This is a very short clip out of a longer interview with actor Jim Carrey. Again, for my younger audience, you have missed out on some great things, great people, and great music. Here is a shining example. Jim Carrey is famous for his roles in goofy and stupidly-funny roles like Ace Ventura: Pet Detective, Dumb & Dumber and many more. But like many others, he is a tortured soul underneath that funny exterior, and is a very deep and profound thinker. I love this clip, and I encourage you to watch this as well as this commencement speech about happiness.
There is a lot to be learned from these two videos, but I will focus on the one above for this blog. The essence of what he is saying is that you cannot compromise on your dreams. If you do, and you take the safe route, you will always wonder “What If…?” That is bad enough, but when you play it safe and then fail, you will be bitter and broken. Imagine playing golf and laying up on a par five so you don’t hit the ball into the water. You play it safe and then hit your next shot into the water anyway. Now amplify that frustration over the course of years of your life. That would be awful… I somehow was smart enough to know this at any early age; I am sure I get some of that from my father. But I knew that if I didn’t pursue my dream of being a Pro Racquetball Player, that I would regret that my whole life.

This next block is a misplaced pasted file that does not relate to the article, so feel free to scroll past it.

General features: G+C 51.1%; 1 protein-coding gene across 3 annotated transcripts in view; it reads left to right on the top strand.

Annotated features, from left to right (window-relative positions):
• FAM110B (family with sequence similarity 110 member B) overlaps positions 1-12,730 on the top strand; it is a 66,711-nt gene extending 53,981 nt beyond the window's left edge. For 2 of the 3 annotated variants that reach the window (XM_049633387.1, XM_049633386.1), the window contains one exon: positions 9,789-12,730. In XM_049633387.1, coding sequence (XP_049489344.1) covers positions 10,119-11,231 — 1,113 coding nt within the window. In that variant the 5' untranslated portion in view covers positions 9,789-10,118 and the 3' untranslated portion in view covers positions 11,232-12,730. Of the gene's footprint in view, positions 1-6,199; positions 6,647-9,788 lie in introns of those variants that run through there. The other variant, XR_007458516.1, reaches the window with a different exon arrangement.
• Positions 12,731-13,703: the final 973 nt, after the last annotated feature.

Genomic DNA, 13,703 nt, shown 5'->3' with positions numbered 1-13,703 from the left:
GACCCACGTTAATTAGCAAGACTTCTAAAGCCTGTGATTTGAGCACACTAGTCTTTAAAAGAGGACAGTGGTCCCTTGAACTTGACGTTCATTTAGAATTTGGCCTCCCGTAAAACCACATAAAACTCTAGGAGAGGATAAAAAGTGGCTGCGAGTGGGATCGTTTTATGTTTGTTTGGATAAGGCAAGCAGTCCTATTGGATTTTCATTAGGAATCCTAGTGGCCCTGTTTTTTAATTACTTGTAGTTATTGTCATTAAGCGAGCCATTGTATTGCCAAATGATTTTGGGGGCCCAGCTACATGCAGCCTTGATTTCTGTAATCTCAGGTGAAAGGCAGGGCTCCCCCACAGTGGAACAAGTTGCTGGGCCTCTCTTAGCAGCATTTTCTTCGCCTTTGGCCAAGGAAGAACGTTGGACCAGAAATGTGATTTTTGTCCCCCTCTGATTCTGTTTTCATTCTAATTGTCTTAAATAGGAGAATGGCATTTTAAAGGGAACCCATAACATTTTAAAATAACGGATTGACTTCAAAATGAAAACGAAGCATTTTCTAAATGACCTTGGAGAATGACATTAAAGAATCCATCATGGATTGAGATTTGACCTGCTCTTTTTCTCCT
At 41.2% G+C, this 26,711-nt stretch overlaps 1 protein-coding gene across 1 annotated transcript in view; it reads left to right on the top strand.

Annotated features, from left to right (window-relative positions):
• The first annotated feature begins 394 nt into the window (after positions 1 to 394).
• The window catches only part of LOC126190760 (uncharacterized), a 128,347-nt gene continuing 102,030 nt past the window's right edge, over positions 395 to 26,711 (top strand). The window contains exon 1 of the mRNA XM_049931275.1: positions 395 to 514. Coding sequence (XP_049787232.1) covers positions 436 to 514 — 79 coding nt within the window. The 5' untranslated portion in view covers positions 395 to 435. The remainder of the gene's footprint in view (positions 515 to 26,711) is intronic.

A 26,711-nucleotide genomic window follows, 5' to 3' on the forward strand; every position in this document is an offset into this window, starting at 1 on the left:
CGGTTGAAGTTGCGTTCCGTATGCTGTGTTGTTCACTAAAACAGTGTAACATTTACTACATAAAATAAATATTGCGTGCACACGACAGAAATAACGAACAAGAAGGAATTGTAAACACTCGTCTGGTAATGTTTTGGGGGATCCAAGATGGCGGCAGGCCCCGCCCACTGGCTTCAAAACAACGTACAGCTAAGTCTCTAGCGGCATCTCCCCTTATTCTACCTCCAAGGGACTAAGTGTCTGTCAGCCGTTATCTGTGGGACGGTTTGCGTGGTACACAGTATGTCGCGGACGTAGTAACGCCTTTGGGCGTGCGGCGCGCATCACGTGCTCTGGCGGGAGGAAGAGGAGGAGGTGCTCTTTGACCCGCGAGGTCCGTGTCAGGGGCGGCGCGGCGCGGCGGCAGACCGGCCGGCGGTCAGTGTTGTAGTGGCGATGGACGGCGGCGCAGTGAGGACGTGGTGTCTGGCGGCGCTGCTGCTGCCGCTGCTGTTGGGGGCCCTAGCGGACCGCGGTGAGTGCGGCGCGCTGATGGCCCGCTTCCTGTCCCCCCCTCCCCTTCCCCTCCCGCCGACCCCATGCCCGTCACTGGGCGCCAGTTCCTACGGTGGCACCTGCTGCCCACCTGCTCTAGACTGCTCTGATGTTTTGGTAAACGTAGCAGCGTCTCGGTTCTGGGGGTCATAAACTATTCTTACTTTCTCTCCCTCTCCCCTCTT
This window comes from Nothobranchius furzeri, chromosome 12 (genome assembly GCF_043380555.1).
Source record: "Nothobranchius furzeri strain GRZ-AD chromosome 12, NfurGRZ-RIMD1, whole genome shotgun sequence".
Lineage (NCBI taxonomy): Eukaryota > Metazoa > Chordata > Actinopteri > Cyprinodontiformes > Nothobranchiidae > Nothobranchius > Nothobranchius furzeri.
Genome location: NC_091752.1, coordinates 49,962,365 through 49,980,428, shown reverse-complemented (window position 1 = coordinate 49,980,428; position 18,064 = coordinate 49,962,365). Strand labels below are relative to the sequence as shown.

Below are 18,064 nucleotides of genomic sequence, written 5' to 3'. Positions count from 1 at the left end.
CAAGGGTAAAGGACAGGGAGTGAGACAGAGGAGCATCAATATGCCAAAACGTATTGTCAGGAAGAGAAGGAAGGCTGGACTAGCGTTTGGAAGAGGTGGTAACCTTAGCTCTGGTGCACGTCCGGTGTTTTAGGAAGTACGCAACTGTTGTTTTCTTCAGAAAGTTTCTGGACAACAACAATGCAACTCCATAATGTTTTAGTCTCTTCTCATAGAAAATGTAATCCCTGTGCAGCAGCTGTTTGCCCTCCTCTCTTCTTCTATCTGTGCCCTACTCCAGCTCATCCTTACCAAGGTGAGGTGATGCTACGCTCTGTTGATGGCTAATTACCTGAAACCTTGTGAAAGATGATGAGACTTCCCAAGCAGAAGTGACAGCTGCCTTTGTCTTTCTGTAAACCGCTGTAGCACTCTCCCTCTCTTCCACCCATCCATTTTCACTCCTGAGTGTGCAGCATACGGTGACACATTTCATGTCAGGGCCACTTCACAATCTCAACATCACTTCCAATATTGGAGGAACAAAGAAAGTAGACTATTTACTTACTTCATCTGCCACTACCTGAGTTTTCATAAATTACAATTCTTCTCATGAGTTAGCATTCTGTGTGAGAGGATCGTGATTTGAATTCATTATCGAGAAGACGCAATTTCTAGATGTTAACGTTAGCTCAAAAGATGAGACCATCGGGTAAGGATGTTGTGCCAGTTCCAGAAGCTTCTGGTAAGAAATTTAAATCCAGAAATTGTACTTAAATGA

I took that same thought process into writing a few books, becoming a very accomplished sales person, and am now applying that to my speaking and consulting career. You have to go all in on these things, it is was you were put here for. Once you figure out what it is you NEED to do, you HAVE TO do it. There is no choice. If you shy away from it, it you chicken out, play it safe, think you can’t so why bother, all of these things will eat at you the rest of your life. Try. If you fail, you need to try again. Don’t be denied. There will be bumps in the road, but keep going. Don’t fall off track and fall into the mediocrity so many others settle for.
As I have said a bunch of times in other blogs and talks, I am not advocating that you make a job out of every passion that you have. There is a need to pick and choose, partly from a realistic standpoint, such as paying the bills. Opening a crafting store because you love scrapbooking may sound like a fun idea, but the reality is that you have rent to pay, employees to pay, etc. The next time the economy takes a dump, so will your dream job.
There is always to problem of saturation…too much of anything can be a bad thing, even if it is your favorite thing.
I killed one of my biggest passions by making that my sole job. I tried to squeeze a living out of the sport of racquetball. What I figured out (unfortunately just recently) is that I should have been a fireman who played racquetball. The fireman job would have easily paid my bills, allowed me to work out on the clock, only work ten days a month, and of course had a pension after 20 years. In hindsight, I should have done that and then gotten a Master’s Degree so I could teach at a University. A Fireman’s pension and a College Professor’s salary and work schedule for the next 20 years of my life…easy street. THAT, in hindsight, would have been mapping out the most streamlined approach for my life. Doesn’t guarantee success or happiness, but it would have been the most logical path IF I had been smart enough to see it oh those many years ago.